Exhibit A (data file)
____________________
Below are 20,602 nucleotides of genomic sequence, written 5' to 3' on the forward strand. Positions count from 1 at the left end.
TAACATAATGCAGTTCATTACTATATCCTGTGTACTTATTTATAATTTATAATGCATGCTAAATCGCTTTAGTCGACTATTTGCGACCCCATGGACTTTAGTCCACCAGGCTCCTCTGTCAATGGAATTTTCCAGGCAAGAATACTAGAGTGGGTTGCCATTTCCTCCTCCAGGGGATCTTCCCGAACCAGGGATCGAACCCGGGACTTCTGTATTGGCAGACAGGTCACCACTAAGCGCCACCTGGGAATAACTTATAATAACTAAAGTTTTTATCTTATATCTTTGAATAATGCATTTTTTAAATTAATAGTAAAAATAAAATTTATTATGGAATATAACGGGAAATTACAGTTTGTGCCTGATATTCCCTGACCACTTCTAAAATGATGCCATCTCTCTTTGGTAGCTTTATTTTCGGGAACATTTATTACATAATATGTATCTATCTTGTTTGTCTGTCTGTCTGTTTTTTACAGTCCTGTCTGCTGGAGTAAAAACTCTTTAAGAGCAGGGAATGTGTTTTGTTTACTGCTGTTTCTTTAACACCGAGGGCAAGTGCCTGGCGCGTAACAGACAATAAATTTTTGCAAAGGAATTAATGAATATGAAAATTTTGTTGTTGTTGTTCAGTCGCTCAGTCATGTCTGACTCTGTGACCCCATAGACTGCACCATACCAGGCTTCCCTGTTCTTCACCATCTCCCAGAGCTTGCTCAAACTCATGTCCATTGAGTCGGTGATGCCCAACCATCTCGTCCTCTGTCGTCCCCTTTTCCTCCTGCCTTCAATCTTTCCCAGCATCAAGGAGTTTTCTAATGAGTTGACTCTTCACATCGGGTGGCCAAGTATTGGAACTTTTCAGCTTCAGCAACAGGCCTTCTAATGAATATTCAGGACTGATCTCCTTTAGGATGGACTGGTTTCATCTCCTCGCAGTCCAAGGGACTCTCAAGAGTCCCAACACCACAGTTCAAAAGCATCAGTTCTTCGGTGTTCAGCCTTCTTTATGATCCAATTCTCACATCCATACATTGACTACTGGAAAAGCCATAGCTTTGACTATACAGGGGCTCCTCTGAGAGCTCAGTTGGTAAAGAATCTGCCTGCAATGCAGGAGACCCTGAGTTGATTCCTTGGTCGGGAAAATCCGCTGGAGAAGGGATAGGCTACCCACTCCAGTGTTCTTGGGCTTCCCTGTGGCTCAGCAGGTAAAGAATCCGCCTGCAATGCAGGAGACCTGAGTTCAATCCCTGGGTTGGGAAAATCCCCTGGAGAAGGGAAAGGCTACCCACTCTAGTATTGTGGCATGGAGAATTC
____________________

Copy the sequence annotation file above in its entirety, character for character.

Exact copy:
Below are 20,602 nucleotides of genomic sequence, written 5' to 3' on the forward strand. Positions count from 1 at the left end.
TAACATAATGCAGTTCATTACTATATCCTGTGTACTTATTTATAATTTATAATGCATGCTAAATCGCTTTAGTCGACTATTTGCGACCCCATGGACTTTAGTCCACCAGGCTCCTCTGTCAATGGAATTTTCCAGGCAAGAATACTAGAGTGGGTTGCCATTTCCTCCTCCAGGGGATCTTCCCGAACCAGGGATCGAACCCGGGACTTCTGTATTGGCAGACAGGTCACCACTAAGCGCCACCTGGGAATAACTTATAATAACTAAAGTTTTTATCTTATATCTTTGAATAATGCATTTTTTAAATTAATAGTAAAAATAAAATTTATTATGGAATATAACGGGAAATTACAGTTTGTGCCTGATATTCCCTGACCACTTCTAAAATGATGCCATCTCTCTTTGGTAGCTTTATTTTCGGGAACATTTATTACATAATATGTATCTATCTTGTTTGTCTGTCTGTCTGTTTTTTACAGTCCTGTCTGCTGGAGTAAAAACTCTTTAAGAGCAGGGAATGTGTTTTGTTTACTGCTGTTTCTTTAACACCGAGGGCAAGTGCCTGGCGCGTAACAGACAATAAATTTTTGCAAAGGAATTAATGAATATGAAAATTTTGTTGTTGTTGTTCAGTCGCTCAGTCATGTCTGACTCTGTGACCCCATAGACTGCACCATACCAGGCTTCCCTGTTCTTCACCATCTCCCAGAGCTTGCTCAAACTCATGTCCATTGAGTCGGTGATGCCCAACCATCTCGTCCTCTGTCGTCCCCTTTTCCTCCTGCCTTCAATCTTTCCCAGCATCAAGGAGTTTTCTAATGAGTTGACTCTTCACATCGGGTGGCCAAGTATTGGAACTTTTCAGCTTCAGCAACAGGCCTTCTAATGAATATTCAGGACTGATCTCCTTTAGGATGGACTGGTTTCATCTCCTCGCAGTCCAAGGGACTCTCAAGAGTCCCAACACCACAGTTCAAAAGCATCAGTTCTTCGGTGTTCAGCCTTCTTTATGATCCAATTCTCACATCCATACATTGACTACTGGAAAAGCCATAGCTTTGACTATACAGGGGCTCCTCTGAGAGCTCAGTTGGTAAAGAATCTGCCTGCAATGCAGGAGACCCTGAGTTGATTCCTTGGTCGGGAAAATCCGCTGGAGAAGGGATAGGCTACCCACTCCAGTGTTCTTGGGCTTCCCTGTGGCTCAGCAGGTAAAGAATCCGCCTGCAATGCAGGAGACCTGAGTTCAATCCCTGGGTTGGGAAAATCCCCTGGAGAAGGGAAAGGCTACCCACTCTAGTATTGTGGCATGGAGAATTC